Tuesday, January 26, 2021

Guest View: Diane Peters ~ The Best Laid Plans?

During January 6th Public Hearing for the First and Tangerine General Plan Amendment (GPA) to allow multi-family residential zoning on a vacant commercial parcel, one resident (we’ll call him Mr. Double Standard) gave the following reasons for why the town council should approve the GPA. He said:

"I want to point out the fiscal benefits of this development. This is a fiscal no-brainer for the Town of Oro Valley: The construction sales tax, the residents supporting the water utility, the long-term sales tax benefits, the state-shared revenue.

I have said to many people that one of the reasons that Oro Valley Marketplace looks the way it does today...is the way this land looks right now. It's vacant. The land to the west of the marketplace is vacant. The land to the north of the marketplace is vacant. The land to the east of the marketplace is vacant. All of these have a very negative impact on Oro Valley Marketplace.

And as we look for that area of develop, this will be a great benefit. We've seen Big Lots close...Cost Plus...Dick's Sporting Goods. And you can relate that to the fact that the residential density close to the Oro Valley Marketplace is very low."

Let’s review his arguments.

Vacant land has a negative impact on business
Mr. Double Standard claims that the vacant land to the west, north, and east of Oro Valley Marketplace is the reason that The Marketplace never did well and is the reason that Big Lots, Cost Plus (World Market), and Dick’s Sporting Goods closed. Then why is the Wal-Mart at Oro Valley Marketplace still open when they have the same amount of nearby residents? Why did Sears at Tucson Mall close? They didn’t have enough nearby residents?

Vestar, the original developer and owner of Oro Valley Marketplace, had population and demographic studies done prior to pitching their Anywhere USA mall. They had the stats for how many people lived within X number of miles from that location and they projected that it would all work out beautifully – but now we are told that The Marketplace failed because they didn't have enough homes in that location.

Is Mr. Double Standard saying that Vestar's projections and population and demographic studies were wrong? Were they fabricated or slanted to show what Vestar needed them to show in order to get the town to sign on to the deal? If so, this might be a lesson not to trust the projections and population and demographic studies of other developers when they’re pitching their grandiose plans to the town.

Arguing with himself
When Vestar was pitching their mall, Mr. Double Standard was strongly in favor of it. He never spoke in opposition to it or claimed that it would fail because the land to the west, north, and east was vacant.

The pro-development crowd simply alters their arguments to suit their whims of the day. His current arguments are all just excuses to keep the Hiremath pro-growth agenda going.

Taxes and Water Utility Arguments
• The construction sales tax is not a recurring tax, it is a one-time tax.

• Stating that more residents will support the Oro Valley Water Utility overlooks the fact that Arizona is in an extreme drought, but yes, let’s keep bringing in more people to use more water.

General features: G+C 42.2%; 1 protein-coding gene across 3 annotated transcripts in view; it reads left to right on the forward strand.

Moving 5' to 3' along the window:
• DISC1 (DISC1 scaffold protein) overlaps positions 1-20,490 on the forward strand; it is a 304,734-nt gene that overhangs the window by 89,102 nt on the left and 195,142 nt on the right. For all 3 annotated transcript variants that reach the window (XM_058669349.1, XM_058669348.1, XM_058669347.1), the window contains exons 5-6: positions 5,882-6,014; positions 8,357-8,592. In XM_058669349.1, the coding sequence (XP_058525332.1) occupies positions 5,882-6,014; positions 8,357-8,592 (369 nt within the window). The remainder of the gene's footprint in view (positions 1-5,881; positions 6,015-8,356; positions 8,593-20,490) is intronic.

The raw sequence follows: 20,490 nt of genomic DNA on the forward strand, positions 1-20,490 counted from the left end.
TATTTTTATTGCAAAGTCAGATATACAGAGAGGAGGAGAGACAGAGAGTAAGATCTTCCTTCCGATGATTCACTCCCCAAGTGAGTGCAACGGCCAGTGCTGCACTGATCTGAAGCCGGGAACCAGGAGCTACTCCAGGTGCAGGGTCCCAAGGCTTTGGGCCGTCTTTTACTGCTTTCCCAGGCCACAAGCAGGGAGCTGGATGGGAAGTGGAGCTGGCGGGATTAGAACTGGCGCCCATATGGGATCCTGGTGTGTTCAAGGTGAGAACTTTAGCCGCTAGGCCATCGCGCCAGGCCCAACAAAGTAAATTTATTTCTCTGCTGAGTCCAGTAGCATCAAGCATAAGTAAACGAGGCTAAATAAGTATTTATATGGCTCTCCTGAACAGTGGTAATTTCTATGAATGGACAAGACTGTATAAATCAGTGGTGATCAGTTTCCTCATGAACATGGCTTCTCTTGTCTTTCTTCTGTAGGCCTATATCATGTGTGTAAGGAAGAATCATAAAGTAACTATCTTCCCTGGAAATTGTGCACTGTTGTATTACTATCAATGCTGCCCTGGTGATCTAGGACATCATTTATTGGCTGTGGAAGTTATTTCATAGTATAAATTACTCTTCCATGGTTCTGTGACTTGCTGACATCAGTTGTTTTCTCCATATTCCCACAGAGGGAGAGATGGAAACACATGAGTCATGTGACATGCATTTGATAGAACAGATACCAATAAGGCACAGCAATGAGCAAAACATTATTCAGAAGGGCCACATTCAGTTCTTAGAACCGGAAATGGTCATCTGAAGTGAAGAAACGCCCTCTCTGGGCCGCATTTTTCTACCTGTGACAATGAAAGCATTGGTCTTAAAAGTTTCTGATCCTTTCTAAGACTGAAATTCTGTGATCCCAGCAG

In fact, according to the applicant’s (Paul Oland, Paradigm Land Design) GPA submittal narrative: “With a maximum of 167 housing units proposed, the maximum number of new residents expected to live onsite would be 392” and would “typically demand approximately 50,100 gallons of potable water per day.” Oland also admitted that keeping the existing C-1 zoning “would equate to a typical water demand of approximately 17,600 gallons per day.”

Mr. Double Standard said that approving the GPA was “a fiscal no-brainer.” One could argue that choosing to use 17,000 gallons of water a day vs. 50,000 gallons a day during a drought is an “environmental no-brainer.”

• Long-term sales tax benefits? That’s the same sales pitch we heard from Vestar when they were selling the town on the benefits of Oro Valley Marketplace, and yet half of the storefronts at OVM remained empty for the entire ten years that Vestar owned that mall (2008-2018).

What’s the perfect ratio?
So when does the growth end? What is the perfect ratio of businesses to population? Does anyone really know? Because no matter how many of each we have, I keep hearing that we need more people to support our businesses and we need more businesses to bring in sales tax dollars.

You know what else we need? We need open space (green space), healthy air, less traffic congestion, peace and quiet, and we need to protect the Sonoran desert and the wildlife who call it home.

Business saturation
I don’t recall any empty storefronts when I moved here in 2003. Our population has increased by approximately 15,000 since then, yet we now have an abundance of empty storefronts. This begs the question: Is increasing the population really the answer? Or do we have too many duplicate businesses? As an example, a quick internet search revealed approximately 20 nail salons in Oro Valley. How about three identical mattress stores at one intersection!  (One has since closed.  Gee, I wonder why).

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Diane Peters has lived in Oro Valley since 2003, moving here to escape the humidity of the East Coast. She’s been involved in OV politics and development issues since 2006. In 2014, she organized a citizens group, who over a 9-month period, successfully negotiated a controversial 200-acre development project. In her past life, she worked in medical research at various University Hospitals in New England. Her interests include reading, writing, nature photography, travel, art galleries, museums, and politics.